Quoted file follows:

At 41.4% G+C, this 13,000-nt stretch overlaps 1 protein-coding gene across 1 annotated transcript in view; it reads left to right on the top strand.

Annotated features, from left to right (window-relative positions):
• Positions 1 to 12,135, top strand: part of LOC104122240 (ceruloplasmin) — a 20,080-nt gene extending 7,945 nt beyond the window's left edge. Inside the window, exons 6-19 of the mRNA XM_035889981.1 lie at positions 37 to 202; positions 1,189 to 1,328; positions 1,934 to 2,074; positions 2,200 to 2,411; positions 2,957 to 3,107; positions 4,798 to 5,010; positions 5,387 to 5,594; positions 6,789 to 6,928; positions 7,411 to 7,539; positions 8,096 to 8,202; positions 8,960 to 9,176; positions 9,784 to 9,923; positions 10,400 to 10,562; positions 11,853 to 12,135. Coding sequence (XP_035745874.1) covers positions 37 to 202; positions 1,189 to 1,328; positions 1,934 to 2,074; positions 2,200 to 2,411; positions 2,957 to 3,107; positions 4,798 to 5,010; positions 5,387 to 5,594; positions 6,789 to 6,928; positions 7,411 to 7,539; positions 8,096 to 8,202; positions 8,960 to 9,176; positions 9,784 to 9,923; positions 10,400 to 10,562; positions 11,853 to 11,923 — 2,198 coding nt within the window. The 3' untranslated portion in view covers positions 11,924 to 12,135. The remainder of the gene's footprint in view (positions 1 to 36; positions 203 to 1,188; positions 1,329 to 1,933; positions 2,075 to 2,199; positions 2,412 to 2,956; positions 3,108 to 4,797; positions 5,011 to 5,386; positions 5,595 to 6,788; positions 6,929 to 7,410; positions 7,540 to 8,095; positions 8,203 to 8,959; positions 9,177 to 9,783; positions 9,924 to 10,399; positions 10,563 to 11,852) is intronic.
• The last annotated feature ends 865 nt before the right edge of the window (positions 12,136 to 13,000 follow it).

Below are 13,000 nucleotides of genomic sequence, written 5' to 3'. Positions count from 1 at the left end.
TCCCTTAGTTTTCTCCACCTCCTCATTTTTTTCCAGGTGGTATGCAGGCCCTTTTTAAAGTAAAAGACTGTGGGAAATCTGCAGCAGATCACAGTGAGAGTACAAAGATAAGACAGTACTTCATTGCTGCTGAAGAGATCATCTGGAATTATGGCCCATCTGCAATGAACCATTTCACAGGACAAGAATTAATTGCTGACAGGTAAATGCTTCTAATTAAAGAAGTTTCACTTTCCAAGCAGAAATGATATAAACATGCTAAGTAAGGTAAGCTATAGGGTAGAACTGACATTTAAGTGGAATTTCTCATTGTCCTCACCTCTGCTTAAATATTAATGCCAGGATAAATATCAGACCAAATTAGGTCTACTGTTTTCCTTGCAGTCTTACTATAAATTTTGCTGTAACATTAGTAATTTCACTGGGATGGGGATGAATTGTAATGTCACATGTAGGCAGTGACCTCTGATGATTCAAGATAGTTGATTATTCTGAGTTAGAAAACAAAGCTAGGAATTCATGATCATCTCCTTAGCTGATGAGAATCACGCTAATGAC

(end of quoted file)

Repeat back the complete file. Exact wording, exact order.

At 41.4% G+C, this 13,000-nt stretch overlaps 1 protein-coding gene across 1 annotated transcript in view; it reads left to right on the top strand.

Annotated features, from left to right (window-relative positions):
• Positions 1 to 12,135, top strand: part of LOC104122240 (ceruloplasmin) — a 20,080-nt gene extending 7,945 nt beyond the window's left edge. Inside the window, exons 6-19 of the mRNA XM_035889981.1 lie at positions 37 to 202; positions 1,189 to 1,328; positions 1,934 to 2,074; positions 2,200 to 2,411; positions 2,957 to 3,107; positions 4,798 to 5,010; positions 5,387 to 5,594; positions 6,789 to 6,928; positions 7,411 to 7,539; positions 8,096 to 8,202; positions 8,960 to 9,176; positions 9,784 to 9,923; positions 10,400 to 10,562; positions 11,853 to 12,135. Coding sequence (XP_035745874.1) covers positions 37 to 202; positions 1,189 to 1,328; positions 1,934 to 2,074; positions 2,200 to 2,411; positions 2,957 to 3,107; positions 4,798 to 5,010; positions 5,387 to 5,594; positions 6,789 to 6,928; positions 7,411 to 7,539; positions 8,096 to 8,202; positions 8,960 to 9,176; positions 9,784 to 9,923; positions 10,400 to 10,562; positions 11,853 to 11,923 — 2,198 coding nt within the window. The 3' untranslated portion in view covers positions 11,924 to 12,135. The remainder of the gene's footprint in view (positions 1 to 36; positions 203 to 1,188; positions 1,329 to 1,933; positions 2,075 to 2,199; positions 2,412 to 2,956; positions 3,108 to 4,797; positions 5,011 to 5,386; positions 5,595 to 6,788; positions 6,929 to 7,410; positions 7,540 to 8,095; positions 8,203 to 8,959; positions 9,177 to 9,783; positions 9,924 to 10,399; positions 10,563 to 11,852) is intronic.
• The last annotated feature ends 865 nt before the right edge of the window (positions 12,136 to 13,000 follow it).

Below are 13,000 nucleotides of genomic sequence, written 5' to 3'. Positions count from 1 at the left end.
TCCCTTAGTTTTCTCCACCTCCTCATTTTTTTCCAGGTGGTATGCAGGCCCTTTTTAAAGTAAAAGACTGTGGGAAATCTGCAGCAGATCACAGTGAGAGTACAAAGATAAGACAGTACTTCATTGCTGCTGAAGAGATCATCTGGAATTATGGCCCATCTGCAATGAACCATTTCACAGGACAAGAATTAATTGCTGACAGGTAAATGCTTCTAATTAAAGAAGTTTCACTTTCCAAGCAGAAATGATATAAACATGCTAAGTAAGGTAAGCTATAGGGTAGAACTGACATTTAAGTGGAATTTCTCATTGTCCTCACCTCTGCTTAAATATTAATGCCAGGATAAATATCAGACCAAATTAGGTCTACTGTTTTCCTTGCAGTCTTACTATAAATTTTGCTGTAACATTAGTAATTTCACTGGGATGGGGATGAATTGTAATGTCACATGTAGGCAGTGACCTCTGATGATTCAAGATAGTTGATTATTCTGAGTTAGAAAACAAAGCTAGGAATTCATGATCATCTCCTTAGCTGATGAGAATCACGCTAATGAC